TMJ (temporomandibular joint) injury symptoms are often misdiagnosed with patients referred to a neurologist. Neurologists sometimes fail to diagnose TMJ symptoms and may treat a patient for neck pain for years.
The following symptoms may indicate the presence of a TMJ injury and should be examined by a dentist specializing in TMJ:
- Clicking or popping sound in jaw is the most common indicator of TMJ injury
- Pain while chewing or opening mouth
- Difficulty opening mouth completely
- Locking of jaw
- Pain on the side of your mouth, cheek or jaw
- Pain from loud or high-pitched noise or vibration
- Ringing in ears
- Ear ache
- Neck pain
- Uneven bite after an accident
- Tooth pain caused by an accident could evidence the trauma which can be the cause of TMJ. Alternatively, TMJ pain can make it seem like pain is coming from the tooth when it really is not.
Which Doctors Diagnose and Treat TMJ Injury?
Some general dentists specialize in diagnosing and treating symptoms of the temporomandibular joint. Dental specialists called Oral and maxillofacial surgeons are specially trained for treating problems TMJ.
Treatment of TMJ Injury
Mild TMJ Pain after an Accident
TMJ pain after an accident which is mild enough to be temporary may be successfully treated using the following methods:
- Anti-inflammatory pain medications.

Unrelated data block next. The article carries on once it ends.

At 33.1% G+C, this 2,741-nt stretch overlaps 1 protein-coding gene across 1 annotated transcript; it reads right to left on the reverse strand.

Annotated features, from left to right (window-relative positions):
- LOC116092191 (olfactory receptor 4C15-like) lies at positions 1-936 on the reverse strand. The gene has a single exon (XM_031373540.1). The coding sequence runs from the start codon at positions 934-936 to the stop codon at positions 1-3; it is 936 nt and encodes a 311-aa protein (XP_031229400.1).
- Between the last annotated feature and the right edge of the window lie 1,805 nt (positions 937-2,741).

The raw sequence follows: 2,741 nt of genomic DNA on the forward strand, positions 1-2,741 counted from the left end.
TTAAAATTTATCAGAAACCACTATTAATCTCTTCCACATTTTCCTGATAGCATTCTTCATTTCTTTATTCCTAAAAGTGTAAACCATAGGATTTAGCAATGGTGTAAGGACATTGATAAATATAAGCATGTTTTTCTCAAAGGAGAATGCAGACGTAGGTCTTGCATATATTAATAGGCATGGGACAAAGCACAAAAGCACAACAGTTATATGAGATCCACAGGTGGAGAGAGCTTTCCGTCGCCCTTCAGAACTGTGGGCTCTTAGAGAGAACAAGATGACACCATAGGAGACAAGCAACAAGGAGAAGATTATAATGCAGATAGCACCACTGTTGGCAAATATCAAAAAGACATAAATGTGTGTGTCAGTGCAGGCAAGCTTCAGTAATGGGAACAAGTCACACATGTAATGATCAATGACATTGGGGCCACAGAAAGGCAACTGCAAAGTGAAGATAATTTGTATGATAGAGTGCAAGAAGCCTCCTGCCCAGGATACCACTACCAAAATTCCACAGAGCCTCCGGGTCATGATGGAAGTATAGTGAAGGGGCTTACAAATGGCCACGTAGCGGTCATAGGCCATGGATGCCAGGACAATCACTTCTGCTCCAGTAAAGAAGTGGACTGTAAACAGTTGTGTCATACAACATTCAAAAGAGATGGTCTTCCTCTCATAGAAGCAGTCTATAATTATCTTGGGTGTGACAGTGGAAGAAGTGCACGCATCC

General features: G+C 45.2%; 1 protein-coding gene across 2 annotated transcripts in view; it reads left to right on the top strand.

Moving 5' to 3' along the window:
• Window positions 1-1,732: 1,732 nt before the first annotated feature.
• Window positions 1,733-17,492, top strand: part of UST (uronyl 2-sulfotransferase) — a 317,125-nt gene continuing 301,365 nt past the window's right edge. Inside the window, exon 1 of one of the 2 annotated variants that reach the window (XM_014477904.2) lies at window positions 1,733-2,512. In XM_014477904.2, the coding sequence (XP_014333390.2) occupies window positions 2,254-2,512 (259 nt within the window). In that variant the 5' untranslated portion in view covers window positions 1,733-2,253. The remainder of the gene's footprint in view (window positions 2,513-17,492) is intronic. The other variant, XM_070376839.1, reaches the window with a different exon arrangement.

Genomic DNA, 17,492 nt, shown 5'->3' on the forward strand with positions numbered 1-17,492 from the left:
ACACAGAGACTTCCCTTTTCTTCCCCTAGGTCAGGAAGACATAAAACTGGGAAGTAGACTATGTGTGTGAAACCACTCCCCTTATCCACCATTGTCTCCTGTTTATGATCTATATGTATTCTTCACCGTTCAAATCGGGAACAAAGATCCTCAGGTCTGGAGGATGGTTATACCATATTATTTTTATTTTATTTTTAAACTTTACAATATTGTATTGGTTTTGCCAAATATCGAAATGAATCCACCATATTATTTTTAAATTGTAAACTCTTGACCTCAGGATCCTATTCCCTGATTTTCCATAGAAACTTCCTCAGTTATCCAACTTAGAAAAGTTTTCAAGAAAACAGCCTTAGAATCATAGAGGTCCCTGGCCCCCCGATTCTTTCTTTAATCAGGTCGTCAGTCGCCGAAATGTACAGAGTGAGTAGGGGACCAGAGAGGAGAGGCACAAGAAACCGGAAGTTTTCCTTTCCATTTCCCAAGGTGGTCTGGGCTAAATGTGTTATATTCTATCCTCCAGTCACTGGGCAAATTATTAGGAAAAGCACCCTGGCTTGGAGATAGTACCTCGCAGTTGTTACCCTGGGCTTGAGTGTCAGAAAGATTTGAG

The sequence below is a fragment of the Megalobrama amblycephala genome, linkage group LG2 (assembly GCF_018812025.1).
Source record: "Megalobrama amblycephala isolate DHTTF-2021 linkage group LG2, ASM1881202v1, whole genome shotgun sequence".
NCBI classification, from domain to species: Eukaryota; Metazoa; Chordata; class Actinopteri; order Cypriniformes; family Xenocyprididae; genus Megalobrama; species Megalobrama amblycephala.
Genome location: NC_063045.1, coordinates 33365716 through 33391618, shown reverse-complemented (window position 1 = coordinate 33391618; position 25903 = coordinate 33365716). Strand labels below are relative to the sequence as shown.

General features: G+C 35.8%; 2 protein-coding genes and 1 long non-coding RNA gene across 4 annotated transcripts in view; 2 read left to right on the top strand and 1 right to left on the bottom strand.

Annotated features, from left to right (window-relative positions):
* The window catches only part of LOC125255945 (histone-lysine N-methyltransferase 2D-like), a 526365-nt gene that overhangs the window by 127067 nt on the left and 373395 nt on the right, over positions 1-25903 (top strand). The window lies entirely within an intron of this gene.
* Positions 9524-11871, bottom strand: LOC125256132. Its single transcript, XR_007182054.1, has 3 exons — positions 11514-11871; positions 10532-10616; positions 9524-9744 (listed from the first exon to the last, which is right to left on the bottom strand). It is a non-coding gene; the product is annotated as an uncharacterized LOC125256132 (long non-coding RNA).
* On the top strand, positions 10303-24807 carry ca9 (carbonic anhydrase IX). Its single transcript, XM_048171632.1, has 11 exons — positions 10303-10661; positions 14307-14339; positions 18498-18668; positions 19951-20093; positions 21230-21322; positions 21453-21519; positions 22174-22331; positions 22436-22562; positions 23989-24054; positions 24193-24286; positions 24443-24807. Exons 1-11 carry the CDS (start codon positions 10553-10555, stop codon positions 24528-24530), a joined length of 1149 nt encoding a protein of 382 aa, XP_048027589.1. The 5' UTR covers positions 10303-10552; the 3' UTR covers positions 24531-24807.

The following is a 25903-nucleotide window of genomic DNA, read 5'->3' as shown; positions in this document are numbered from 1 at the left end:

- Applying ice packs within the first 48 hours after an accident or hot packs after 48 hours may also help to reduce inflammation which may be causing the TMJ pain.
- A soft diet and careful and slow chewing,
- Jaw exercises and massaging.
A combination of the above methods may help to relax jaw muscles, reduce joint irritation and end temporary TMJ pain.
TMJ pain can also be caused by tooth clenching. Stress management and use of a mouth guard at night may help alleviate TMJ pain not caused by an accident.
Moderate to Severe TMJ Pain
If TMJ pain doesn’t go away after two weeks, you should consider seeing a dentist or oral maxillofacial surgeon to diagnose and treat your TMJ pain.
Arthroscopic surgery is often presented as an option for more severe TMJ symptoms. For more information about arthroscopic surgery and other treatment options for TMJ symptoms, see Temporomandibular Disorder Treatment Options.
Links to Information about TMJ Injuries
TMJ Anatomy & Function – University of Washington
Facial & Mandibular Fractures – University of Washington – Diagnostic Radiology Anatomy Module
Mandible Fractures– How do you fix a broken jaw?
Temporomadibular Joint Tutorial [Gillespy & Richardson] – Washington U.
TMJ Disorders – National Institute of Dental and Craniofacial Research in partnership with the Office of Research on Women’s Health, components of the National Institutes of Health (NIH)
Temporomandibular Joint Disease [K.E. Goldman]
TMJ Guide – Download a PDF guide from the TMJ Association
Best Treatment for TMJ May Be Nothing – The New York Times
About Chairside Consultation on TMJ Disorders [E Reiman]
Temporomandibular Joint Dysfunction also called Temporomandibular disorders, TMD, TMJ syndrome – U.S. National Library of Medicine (NIH MedlinePlus)
TMJ & Facial Pain Center [W Shankland]
DrBicuspid – For dental professionals